by pTamok (3042) on Tuesday December 14 2021, @12:00PM (#1204930)

    The bacteriocidal properties of copper having been known for so long leads me to wonder why hospitals are still build with grab surfaces (door handles and handrails) and push plates that are made of other materials. It seems such a simple win. Many public building used to use bronze and brass for such things. Is it just cost and propensity for being stolen for scrap value that stops them from being used now?

    • (Score: 0) by Anonymous Coward on Tuesday December 14 2021, @12:19PM

      by Anonymous Coward on Tuesday December 14 2021, @12:19PM (#1204933)

      Don't copper surfaces have issues with oxidation if not surface treated? I know they purposely let copper roofing oxidate to get that green patina.

    • (Score: 3, Interesting) by Immerman on Tuesday December 14 2021, @03:39PM (4 children)

      by Immerman (3985) on Tuesday December 14 2021, @03:39PM (#1204985)

      Oxidation, mostly. And cost - copper is expensive.

      Copper surfaces need to be frequently and thoroughly polished to avoid the buildup of a layer of surface oxidation, which not only looks disgusting, but also destroys the antibacterial properties.

      Compare to stainless steel, which has no antibacterial properties but stays clean-looking (which matters a LOT more to customers' perceptions than the reality does) and can be quickly wiped down with antimicrobial cleaning fluid on a regular basis without fear of damaging it (copper can be pretty reactive with a lot of common cleaning chemicals)

      Meanwhile, if it takes four hours to kill most bacteria, what does copper really buy you in a busy hospital environment? How many thousands of people have touched that surface long before the pathogens you're trying to protect against are killed?

      Now, if this new fast-acting copper surface stands up to long-term wear and tear (and polishing, I assume), then that might well change the balance. I look forward to seeing how this unfolds.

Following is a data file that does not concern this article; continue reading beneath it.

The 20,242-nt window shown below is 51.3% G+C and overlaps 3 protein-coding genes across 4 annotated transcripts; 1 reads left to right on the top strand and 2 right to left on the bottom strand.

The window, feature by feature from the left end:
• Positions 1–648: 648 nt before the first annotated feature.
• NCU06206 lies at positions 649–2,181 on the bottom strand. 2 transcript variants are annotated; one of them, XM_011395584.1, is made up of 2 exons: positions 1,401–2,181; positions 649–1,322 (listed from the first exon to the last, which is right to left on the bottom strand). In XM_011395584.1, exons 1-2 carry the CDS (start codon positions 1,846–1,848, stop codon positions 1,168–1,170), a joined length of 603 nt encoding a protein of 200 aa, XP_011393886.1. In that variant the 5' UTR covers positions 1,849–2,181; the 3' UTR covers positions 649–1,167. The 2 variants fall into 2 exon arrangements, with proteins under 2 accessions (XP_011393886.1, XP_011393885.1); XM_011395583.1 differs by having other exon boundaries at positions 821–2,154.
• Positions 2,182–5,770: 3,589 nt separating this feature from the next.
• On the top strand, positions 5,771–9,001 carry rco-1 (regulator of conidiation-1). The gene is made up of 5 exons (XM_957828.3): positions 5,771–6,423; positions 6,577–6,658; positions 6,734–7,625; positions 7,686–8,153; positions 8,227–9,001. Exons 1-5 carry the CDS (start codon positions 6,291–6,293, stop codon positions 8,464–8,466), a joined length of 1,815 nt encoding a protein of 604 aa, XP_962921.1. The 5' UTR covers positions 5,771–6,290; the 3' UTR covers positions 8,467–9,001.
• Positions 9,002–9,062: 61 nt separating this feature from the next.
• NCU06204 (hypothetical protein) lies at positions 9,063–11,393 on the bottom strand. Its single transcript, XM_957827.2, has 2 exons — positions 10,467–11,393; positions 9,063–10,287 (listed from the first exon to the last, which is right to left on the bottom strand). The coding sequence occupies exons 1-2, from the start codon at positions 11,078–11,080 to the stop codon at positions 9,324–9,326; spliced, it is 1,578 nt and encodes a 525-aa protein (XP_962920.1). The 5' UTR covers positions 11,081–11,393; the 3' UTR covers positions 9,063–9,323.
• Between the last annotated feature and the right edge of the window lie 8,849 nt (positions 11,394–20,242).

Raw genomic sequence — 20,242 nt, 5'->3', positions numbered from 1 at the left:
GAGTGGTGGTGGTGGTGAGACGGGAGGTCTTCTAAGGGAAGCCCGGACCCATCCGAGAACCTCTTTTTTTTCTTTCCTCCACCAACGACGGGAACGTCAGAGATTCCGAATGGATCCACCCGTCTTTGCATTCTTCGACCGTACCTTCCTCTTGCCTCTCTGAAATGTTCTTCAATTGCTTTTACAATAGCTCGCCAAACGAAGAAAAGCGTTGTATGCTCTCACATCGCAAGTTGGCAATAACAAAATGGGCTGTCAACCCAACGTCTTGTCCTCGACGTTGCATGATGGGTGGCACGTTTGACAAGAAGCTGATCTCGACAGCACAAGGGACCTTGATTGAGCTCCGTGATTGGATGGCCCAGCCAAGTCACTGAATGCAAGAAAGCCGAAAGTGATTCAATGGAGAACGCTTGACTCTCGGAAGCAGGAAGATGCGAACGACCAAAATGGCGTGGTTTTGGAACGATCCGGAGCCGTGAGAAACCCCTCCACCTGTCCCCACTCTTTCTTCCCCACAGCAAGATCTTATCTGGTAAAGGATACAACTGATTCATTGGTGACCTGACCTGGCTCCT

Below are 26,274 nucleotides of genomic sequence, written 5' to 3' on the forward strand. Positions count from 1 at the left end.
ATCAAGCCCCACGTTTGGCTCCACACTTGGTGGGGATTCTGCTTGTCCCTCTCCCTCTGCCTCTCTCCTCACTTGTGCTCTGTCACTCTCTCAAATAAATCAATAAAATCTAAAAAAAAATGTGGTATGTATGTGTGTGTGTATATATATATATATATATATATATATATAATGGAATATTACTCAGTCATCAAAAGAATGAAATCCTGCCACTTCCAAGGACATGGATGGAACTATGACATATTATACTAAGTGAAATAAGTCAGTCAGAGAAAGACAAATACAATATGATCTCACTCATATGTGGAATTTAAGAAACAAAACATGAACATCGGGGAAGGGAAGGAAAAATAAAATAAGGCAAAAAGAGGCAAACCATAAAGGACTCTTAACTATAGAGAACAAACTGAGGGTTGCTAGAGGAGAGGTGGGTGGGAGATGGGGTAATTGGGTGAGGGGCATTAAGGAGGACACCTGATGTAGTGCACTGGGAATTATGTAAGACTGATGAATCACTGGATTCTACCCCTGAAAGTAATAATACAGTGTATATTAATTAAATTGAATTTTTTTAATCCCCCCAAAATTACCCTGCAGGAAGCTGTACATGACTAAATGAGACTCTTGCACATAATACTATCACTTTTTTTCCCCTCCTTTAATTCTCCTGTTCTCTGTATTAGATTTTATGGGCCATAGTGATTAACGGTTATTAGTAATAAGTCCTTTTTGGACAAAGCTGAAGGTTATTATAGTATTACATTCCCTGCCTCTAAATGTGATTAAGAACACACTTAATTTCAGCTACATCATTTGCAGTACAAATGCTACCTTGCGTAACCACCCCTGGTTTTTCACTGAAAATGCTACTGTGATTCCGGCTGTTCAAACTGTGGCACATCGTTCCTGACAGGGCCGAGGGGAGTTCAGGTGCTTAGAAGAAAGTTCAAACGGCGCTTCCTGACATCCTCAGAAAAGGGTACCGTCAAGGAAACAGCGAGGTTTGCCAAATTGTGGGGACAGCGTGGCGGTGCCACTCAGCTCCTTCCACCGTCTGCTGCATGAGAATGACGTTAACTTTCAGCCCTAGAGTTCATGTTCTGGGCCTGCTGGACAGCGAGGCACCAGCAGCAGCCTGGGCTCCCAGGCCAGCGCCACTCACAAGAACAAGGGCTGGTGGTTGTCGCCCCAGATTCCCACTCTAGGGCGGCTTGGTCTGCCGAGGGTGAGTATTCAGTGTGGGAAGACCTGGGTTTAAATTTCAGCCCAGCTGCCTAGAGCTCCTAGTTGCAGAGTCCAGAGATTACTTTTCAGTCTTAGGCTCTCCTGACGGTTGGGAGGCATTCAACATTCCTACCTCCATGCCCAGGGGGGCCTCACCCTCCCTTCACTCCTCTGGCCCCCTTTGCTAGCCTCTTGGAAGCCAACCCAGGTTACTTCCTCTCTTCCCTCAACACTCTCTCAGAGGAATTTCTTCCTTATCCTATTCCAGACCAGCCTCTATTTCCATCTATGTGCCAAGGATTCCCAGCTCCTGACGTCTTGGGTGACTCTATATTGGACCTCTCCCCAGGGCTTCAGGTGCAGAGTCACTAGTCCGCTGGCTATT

• (Score: 2, Interesting) by pTamok on Tuesday December 14 2021, @09:52PM (3 children)

        by pTamok (3042) on Tuesday December 14 2021, @09:52PM (#1205126)

        Copper surfaces need to be frequently and thoroughly polished to avoid the buildup of a layer of surface oxidation, which not only looks disgusting, but also destroys the antibacterial properties.

        Really? I thought the anti-microbial effect came from copper ions, which you get equally well from the oxidised layer, which, if I remember correctly, if left alone, eventually turns into verdigris - but I'm willing to be corrected. Have you got a reference/link?

        Wikipedia:Antimicrobial properties of copper [wikipedia.org]
        Antimicrobial copper-alloy touch surfaces [wikipedia.org]

        • (Score: 5, Informative) by Immerman on Tuesday December 14 2021, @11:33PM (2 children)

          by Immerman (3985) on Tuesday December 14 2021, @11:33PM (#1205146)

          It appears I was wrong: https://www.sciencedirect.com/science/article/pii/S0010938X17313963 [sciencedirect.com]

          In my searching it also sounds like the mechanism isn't actually well understood, and that copper is considerably more effective than TFA might suggest - it make take four hours to kill 97% of golden staph, but kills 99.9% of e-coli within 1-2 hours.

          Which pretty much leaves cost and cosmetics as the only redeeming quality of stainless steel, and casts hospitals that don't use copper fixtures in a rather poor light.

          • (Score: 1) by pTamok on Wednesday December 15 2021, @11:25AM (1 child)

            by pTamok (3042) on Wednesday December 15 2021, @11:25AM (#1205263)

            Modded you up. It's rare that people admit they were wrong, so it needs celebrating. I try to set a good example by being quick to admit I'm wrong when I am, but it is often greeted with suspicion.

            As far as I'm concerned, being able to admit that one is wrong is a wonderful thing to be able to do. It indicates an open mind and a commitment to improve. Well done. And I don't mean this in a sarcastic, patronising or dismissive way.

            • (Score: 3, Insightful) by Immerman on Wednesday December 15 2021, @01:56PM